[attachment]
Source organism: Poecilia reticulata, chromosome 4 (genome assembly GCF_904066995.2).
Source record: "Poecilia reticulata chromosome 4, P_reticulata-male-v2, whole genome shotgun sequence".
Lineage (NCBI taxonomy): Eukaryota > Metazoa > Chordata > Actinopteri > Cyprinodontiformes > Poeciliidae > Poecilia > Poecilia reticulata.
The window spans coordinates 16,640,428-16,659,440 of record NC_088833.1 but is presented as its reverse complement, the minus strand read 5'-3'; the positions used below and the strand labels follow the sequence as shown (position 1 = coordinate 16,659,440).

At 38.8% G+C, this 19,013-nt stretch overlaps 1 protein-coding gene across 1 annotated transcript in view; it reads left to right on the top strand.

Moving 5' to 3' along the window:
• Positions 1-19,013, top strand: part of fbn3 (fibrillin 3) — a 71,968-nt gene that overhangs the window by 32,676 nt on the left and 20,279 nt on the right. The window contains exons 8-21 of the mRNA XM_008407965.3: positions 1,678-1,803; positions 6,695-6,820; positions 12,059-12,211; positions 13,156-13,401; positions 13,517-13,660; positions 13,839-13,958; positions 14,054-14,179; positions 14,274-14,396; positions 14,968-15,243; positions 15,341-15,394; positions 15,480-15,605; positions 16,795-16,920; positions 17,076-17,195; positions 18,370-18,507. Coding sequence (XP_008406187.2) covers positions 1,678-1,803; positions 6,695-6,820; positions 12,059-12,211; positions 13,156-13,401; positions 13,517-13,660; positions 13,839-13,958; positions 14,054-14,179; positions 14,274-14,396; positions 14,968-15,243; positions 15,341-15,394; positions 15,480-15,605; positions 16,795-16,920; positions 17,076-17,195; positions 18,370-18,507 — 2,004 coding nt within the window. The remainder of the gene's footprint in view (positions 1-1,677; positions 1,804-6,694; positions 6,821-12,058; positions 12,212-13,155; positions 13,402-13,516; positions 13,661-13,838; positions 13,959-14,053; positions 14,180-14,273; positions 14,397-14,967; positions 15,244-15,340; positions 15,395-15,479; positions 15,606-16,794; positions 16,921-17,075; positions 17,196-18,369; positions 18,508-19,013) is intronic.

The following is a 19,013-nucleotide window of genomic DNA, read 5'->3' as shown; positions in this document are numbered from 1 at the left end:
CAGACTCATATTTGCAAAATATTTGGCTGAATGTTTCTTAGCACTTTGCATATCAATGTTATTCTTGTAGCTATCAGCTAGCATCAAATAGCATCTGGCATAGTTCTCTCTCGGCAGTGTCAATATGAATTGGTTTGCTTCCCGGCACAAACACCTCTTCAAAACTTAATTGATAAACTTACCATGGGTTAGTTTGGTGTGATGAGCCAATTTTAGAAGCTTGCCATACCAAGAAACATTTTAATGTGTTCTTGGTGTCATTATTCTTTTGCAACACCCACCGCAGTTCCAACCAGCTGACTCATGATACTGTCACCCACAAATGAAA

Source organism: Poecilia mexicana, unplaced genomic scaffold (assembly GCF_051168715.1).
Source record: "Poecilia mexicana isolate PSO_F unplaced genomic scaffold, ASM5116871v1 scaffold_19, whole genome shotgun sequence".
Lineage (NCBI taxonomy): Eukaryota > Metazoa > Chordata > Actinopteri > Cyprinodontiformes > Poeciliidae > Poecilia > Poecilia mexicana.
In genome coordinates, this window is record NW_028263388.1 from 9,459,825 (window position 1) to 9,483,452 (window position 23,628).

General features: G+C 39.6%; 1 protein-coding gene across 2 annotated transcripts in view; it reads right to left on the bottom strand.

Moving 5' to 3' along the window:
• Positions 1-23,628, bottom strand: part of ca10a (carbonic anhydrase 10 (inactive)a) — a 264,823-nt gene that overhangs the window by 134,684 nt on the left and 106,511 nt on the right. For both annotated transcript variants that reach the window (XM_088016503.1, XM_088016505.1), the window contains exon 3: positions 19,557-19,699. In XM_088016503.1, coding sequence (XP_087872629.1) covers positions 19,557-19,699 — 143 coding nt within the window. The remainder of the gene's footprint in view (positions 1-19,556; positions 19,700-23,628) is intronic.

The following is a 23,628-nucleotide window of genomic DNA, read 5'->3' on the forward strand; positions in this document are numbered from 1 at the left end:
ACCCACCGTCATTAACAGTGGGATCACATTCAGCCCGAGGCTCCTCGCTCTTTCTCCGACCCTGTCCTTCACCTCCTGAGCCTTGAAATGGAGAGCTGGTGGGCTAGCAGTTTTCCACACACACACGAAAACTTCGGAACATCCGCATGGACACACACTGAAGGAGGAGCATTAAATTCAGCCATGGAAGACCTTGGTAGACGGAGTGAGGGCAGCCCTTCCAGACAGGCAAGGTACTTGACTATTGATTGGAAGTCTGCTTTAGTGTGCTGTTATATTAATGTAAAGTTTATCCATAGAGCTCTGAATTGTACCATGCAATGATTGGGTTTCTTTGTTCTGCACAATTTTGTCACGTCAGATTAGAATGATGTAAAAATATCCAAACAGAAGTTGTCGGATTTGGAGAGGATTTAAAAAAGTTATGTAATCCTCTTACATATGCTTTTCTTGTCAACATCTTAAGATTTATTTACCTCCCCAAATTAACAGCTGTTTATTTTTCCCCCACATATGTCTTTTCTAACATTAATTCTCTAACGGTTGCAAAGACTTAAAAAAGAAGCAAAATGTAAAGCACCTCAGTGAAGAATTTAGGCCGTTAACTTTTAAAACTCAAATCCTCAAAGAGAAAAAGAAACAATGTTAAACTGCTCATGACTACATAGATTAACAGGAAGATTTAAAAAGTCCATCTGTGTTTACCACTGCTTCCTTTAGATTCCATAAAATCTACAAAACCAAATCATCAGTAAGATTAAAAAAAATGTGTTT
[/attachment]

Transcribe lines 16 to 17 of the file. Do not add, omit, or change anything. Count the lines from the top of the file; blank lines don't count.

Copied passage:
• Positions 1-23,628, bottom strand: part of ca10a (carbonic anhydrase 10 (inactive)a) — a 264,823-nt gene that overhangs the window by 134,684 nt on the left and 106,511 nt on the right. For both annotated transcript variants that reach the window (XM_088016503.1, XM_088016505.1), the window contains exon 3: positions 19,557-19,699. In XM_088016503.1, coding sequence (XP_087872629.1) covers positions 19,557-19,699 — 143 coding nt within the window. The remainder of the gene's footprint in view (positions 1-19,556; positions 19,700-23,628) is intronic.

The following is a 23,628-nucleotide window of genomic DNA, read 5'->3' on the forward strand; positions in this document are numbered from 1 at the left end: